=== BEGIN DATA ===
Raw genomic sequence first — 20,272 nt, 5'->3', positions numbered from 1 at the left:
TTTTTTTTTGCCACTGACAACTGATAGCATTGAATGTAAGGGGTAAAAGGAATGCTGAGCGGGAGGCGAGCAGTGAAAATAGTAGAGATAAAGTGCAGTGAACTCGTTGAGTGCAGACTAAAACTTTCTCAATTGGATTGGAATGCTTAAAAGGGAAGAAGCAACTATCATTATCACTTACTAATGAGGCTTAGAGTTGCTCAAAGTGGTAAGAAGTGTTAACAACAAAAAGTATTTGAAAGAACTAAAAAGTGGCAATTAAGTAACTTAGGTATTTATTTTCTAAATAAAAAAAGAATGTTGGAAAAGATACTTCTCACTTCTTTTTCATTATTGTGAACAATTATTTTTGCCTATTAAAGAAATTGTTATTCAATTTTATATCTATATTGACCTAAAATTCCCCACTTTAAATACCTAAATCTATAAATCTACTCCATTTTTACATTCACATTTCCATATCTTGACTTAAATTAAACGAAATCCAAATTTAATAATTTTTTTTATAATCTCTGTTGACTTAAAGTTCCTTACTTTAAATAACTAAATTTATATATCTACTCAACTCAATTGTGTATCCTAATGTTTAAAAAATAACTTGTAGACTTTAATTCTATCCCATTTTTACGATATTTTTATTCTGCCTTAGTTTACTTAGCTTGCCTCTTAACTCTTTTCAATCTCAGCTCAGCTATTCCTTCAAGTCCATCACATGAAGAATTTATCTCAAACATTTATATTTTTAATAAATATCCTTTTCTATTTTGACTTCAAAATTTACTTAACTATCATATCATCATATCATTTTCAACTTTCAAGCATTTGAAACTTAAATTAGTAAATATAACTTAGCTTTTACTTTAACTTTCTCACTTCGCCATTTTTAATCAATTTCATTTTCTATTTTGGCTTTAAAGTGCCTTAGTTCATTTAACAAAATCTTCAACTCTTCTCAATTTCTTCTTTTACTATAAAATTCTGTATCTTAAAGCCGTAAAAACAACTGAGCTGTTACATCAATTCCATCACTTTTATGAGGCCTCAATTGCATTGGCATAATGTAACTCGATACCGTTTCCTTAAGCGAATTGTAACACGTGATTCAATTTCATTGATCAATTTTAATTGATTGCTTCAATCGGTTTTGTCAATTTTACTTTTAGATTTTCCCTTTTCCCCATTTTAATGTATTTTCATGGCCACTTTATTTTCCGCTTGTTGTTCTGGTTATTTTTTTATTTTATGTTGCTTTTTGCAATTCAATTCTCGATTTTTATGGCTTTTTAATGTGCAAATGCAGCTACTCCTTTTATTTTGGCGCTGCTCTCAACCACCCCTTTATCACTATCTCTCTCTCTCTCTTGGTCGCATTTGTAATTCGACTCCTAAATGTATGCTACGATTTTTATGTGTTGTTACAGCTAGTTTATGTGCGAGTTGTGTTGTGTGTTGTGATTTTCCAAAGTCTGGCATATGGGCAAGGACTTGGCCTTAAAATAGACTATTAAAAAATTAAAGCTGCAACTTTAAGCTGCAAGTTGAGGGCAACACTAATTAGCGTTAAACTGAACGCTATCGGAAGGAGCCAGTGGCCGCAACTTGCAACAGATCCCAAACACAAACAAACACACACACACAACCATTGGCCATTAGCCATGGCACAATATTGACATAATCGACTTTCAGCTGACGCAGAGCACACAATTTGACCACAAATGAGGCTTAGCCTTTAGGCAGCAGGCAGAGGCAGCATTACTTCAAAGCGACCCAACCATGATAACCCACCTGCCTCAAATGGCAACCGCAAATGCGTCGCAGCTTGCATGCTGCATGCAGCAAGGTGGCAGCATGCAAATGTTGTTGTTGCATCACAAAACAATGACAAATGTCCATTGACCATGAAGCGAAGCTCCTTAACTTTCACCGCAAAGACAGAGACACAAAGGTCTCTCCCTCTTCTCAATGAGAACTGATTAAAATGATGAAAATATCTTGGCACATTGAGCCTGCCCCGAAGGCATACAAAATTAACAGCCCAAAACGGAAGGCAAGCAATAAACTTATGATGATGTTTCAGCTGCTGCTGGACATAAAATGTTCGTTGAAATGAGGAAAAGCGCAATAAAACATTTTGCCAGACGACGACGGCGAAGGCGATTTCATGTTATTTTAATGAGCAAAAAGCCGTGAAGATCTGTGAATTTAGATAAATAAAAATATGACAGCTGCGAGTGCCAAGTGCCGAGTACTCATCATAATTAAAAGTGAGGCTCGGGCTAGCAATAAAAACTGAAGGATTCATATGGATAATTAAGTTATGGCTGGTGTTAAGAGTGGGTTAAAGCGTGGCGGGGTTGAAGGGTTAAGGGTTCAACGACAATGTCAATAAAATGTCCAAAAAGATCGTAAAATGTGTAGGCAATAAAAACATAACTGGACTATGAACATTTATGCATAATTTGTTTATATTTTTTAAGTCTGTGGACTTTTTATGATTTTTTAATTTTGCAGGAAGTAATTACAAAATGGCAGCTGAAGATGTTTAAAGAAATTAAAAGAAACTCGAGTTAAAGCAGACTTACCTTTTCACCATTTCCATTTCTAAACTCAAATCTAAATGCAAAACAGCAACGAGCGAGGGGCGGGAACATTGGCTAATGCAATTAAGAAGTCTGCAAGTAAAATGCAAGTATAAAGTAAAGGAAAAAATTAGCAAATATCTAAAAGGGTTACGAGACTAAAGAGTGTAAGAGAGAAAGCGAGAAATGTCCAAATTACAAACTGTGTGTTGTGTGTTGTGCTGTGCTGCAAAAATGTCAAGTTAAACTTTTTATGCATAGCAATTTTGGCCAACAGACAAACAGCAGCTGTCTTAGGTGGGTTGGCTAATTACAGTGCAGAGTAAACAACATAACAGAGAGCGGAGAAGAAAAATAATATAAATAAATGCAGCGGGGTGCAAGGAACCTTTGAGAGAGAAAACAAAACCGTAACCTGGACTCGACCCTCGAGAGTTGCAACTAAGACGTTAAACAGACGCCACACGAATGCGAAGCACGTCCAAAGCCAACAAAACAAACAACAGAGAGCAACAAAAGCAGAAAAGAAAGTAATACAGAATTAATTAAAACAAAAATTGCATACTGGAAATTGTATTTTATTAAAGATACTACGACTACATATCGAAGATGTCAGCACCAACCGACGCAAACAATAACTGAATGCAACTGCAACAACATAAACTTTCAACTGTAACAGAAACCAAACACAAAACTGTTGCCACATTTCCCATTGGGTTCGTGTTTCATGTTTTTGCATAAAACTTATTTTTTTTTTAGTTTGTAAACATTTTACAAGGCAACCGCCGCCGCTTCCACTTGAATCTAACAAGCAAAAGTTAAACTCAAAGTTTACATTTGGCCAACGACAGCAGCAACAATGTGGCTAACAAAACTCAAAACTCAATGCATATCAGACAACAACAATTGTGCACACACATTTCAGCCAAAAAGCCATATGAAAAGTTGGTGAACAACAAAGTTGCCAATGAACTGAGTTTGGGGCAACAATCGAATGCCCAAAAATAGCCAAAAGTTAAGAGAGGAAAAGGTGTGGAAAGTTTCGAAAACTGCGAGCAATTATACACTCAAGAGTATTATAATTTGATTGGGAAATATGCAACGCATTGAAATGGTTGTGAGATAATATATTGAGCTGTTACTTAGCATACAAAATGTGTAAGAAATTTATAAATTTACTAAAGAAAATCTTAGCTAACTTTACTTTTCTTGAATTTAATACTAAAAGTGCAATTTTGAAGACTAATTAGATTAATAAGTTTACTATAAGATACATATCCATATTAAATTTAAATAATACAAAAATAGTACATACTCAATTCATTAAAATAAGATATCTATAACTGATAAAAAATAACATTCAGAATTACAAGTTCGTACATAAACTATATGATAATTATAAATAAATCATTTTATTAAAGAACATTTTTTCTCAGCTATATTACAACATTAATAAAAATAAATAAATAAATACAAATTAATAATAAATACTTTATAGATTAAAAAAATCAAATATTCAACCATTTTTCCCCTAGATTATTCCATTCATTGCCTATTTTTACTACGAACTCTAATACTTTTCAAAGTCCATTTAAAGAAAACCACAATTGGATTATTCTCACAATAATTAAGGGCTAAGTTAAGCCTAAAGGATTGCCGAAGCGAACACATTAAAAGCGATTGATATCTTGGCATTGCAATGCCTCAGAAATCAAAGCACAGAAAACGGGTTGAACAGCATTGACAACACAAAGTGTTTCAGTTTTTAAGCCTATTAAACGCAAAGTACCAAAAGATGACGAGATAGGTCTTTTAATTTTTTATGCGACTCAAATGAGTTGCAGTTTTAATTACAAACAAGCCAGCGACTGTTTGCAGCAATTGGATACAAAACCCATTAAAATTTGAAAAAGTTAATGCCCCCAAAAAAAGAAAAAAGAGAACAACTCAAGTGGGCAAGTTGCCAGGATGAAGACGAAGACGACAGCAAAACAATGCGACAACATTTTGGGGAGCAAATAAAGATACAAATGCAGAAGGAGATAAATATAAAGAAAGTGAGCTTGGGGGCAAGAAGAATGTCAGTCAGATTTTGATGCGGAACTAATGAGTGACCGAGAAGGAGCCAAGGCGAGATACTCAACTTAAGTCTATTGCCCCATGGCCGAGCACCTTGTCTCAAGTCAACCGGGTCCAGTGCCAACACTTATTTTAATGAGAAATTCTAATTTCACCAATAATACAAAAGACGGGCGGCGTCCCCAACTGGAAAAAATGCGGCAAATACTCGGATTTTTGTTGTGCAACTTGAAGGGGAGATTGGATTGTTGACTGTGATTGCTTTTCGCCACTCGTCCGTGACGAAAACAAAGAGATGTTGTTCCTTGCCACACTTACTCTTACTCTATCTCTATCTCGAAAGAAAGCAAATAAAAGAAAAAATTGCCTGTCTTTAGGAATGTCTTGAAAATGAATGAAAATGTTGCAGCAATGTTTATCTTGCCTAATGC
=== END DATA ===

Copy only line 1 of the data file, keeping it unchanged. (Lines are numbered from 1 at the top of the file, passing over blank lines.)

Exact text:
Raw genomic sequence first — 20,272 nt, 5'->3', positions numbered from 1 at the left: